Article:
Every diamond that leaves the country is supposed to come through the Government Gold and Diamond Office in Freetown. It is located just behind the Bank of Sierra Leone in two cramped rooms with a few odds and ends of furniture.
Exporters come in to the Government Gold and Diamond Office with diamonds they've bought from dealers. The two men who evaluate them are Lawrence Ndoga Meyer, the director of the office; and Lemple Michel, an Israeli dealer who represents the Diamond High Council in Antwerp. Both men say they can spot possible rebel diamonds just by looking.
Michel says, "There are certain areas, you can identify from where it comes. By the quality..."
"By certain peculiarities in the diamond you can easily identify (them)." Meyers interjects, "You have an area called Pujehun the diamonds are smooth, oily and they are shiny. In Tongo field, a rebel held area, diamonds are crinkly, they are cleaved looking. In Kono, they are smooth, good looking, good shapes, very nice colors. They fetch a premium when they go outside on the open market."
Once the diamond is examined, it's weighed, photographed, packaged in clear plastic, sealed and assigned a random number to foil would-be counterfeiters.
The information is sent to Antwerp by computer. But what happens before a diamond gets to this office in Freetown is anybody's guess. There are weak links all along the diamond chain. Out in the bush, the mines inspectors say if they get a tip-off about illegal diamonds, they get on their bicycles or take public transportation. By the time they get to the spotů the men with the diamonds are long gone.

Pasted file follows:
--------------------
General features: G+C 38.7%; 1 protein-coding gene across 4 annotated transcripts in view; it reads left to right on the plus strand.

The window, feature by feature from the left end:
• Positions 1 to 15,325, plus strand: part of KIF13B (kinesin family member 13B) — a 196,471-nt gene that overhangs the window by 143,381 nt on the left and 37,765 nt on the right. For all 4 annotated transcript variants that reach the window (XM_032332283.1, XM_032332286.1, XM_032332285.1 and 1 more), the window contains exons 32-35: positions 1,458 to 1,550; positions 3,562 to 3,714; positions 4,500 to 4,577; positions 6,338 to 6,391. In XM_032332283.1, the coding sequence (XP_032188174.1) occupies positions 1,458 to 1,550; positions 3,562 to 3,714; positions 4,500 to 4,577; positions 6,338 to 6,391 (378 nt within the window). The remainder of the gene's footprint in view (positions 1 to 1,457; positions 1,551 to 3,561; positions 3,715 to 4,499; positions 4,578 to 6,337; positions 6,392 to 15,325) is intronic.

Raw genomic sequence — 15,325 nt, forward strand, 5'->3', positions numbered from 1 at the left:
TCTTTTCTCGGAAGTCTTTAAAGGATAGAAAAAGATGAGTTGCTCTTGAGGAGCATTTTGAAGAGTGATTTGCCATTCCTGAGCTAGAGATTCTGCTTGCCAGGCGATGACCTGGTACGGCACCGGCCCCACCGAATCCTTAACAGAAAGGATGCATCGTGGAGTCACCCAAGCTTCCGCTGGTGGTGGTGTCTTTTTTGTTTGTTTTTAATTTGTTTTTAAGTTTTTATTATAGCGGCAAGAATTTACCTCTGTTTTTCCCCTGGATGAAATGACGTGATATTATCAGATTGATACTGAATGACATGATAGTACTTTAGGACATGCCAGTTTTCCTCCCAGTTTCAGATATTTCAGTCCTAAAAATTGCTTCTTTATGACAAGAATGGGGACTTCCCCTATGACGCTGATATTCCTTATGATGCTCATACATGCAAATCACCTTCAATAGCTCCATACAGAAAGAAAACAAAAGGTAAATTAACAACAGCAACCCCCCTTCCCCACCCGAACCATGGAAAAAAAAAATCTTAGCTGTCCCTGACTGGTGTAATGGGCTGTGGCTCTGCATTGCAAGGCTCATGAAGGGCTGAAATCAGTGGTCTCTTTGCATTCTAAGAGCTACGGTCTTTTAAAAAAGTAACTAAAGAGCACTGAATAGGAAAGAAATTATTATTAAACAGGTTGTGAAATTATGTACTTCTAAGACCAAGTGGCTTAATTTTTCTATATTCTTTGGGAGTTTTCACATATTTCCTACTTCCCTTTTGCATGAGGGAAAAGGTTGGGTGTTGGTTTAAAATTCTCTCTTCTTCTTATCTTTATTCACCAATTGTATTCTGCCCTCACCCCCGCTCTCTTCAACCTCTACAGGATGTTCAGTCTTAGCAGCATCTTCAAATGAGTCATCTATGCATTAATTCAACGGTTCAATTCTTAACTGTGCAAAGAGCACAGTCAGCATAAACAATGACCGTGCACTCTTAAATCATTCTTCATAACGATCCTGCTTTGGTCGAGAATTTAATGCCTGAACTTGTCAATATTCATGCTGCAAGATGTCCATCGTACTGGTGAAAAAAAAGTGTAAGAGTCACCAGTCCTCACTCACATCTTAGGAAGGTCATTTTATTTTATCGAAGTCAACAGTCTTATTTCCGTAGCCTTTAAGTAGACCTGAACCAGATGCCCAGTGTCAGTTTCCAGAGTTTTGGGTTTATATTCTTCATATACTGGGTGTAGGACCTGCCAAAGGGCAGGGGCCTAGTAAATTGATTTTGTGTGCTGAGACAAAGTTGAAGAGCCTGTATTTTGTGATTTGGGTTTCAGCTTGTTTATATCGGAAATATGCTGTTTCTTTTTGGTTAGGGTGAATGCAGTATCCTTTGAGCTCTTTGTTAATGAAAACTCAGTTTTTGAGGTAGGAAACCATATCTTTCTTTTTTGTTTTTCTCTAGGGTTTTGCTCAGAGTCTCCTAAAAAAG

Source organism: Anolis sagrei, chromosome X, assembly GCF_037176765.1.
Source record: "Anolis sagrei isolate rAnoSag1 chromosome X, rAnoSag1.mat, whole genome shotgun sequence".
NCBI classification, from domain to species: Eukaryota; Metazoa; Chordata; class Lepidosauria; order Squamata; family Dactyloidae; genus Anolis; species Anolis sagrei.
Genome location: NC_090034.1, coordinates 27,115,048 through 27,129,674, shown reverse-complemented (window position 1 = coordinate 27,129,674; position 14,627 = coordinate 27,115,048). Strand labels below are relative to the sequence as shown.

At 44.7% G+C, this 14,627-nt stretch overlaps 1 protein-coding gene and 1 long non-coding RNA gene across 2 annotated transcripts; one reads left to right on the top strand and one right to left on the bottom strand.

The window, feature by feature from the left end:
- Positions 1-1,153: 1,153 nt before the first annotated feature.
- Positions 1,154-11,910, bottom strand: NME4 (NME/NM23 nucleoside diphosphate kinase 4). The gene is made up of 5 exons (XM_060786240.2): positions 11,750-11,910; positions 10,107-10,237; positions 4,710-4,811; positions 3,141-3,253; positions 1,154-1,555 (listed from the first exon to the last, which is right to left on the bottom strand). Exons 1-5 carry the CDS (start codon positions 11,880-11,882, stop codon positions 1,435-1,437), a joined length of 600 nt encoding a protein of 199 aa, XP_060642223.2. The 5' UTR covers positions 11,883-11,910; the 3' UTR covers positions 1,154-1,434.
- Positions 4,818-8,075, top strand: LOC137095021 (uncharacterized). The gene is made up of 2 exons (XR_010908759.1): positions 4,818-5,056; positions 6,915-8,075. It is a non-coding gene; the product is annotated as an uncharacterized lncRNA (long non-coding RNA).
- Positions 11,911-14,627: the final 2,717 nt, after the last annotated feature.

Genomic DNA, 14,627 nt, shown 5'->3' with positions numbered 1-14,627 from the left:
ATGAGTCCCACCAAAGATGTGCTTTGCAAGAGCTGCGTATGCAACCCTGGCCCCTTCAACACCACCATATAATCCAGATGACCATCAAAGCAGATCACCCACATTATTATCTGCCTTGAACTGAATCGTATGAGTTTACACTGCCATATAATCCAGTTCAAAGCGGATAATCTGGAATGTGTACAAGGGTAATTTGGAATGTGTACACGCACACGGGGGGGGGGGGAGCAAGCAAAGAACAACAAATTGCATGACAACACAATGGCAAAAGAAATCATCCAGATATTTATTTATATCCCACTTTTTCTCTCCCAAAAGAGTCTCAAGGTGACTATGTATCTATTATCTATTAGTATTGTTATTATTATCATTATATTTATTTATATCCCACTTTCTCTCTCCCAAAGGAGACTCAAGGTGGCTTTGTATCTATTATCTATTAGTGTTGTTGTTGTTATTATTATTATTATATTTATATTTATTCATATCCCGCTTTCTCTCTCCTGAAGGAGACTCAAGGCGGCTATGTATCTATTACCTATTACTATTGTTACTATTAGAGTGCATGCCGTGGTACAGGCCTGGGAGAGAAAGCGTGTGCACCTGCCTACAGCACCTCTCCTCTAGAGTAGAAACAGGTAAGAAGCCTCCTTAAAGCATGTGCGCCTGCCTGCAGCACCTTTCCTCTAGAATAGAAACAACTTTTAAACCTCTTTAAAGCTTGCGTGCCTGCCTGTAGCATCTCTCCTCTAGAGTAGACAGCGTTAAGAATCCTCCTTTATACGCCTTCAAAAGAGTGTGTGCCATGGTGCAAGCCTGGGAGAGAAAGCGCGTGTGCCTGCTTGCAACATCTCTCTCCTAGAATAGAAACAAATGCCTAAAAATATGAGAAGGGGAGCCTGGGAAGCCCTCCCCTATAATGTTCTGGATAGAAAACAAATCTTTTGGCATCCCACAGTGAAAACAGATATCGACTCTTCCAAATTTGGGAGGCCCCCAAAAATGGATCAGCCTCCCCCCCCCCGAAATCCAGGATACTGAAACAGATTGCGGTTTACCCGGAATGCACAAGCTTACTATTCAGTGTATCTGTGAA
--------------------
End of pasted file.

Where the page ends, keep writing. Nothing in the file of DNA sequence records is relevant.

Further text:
In July, the rebels signed an accord with the government. As part of the peace deal, they promised to stop mining and give up control of the Kono area. But Ian Smillie, a Canadian who served on the UN panel investigating conflict diamonds in West Africa, says the RUF has used previous cease-fires to prepare for more war. His group has visited rebel held areas. He says the diamond digging is going on at an even faster pace today than ever.
Smillie says that since there is a peace agreement the RUF aren't being harassed by anybody. "In fact," he says, "UNAMSIL, the UN peacekeepers are patrolling the area to make sure there isn't any fighting. They don't have the mandate to stop diamond mining, so in effect basically what we've done in helping to create a 'peace' in Sierra Leone, and I put peace in quotation marks, its given the RUF the time, the space, the ability, to dig in a way they couldn't over the past five years."
And, he says, blood diamonds are moving easily across the border in all directions.
"You can take them to Guinea," says Smillie, "you can take them to Liberia, you can take them straight to Antwerp if there was a plane going that way."
At the tiny airstrip at Freetown, passengers coming from the diamond fields line up and one by one are led into a room for a pat down. It's not a very serious attempt. Leaving the country, there's even less security. A passenger without the required police clearance gets a polite request for a bribe. Any of these people could be hiding diamonds in their shoes or watchbands. And so this is how a handful of tiny rough stones begin a chain of greed, hope and desire that will extend around the world.
Next: Part III Diamond Trading in Belgium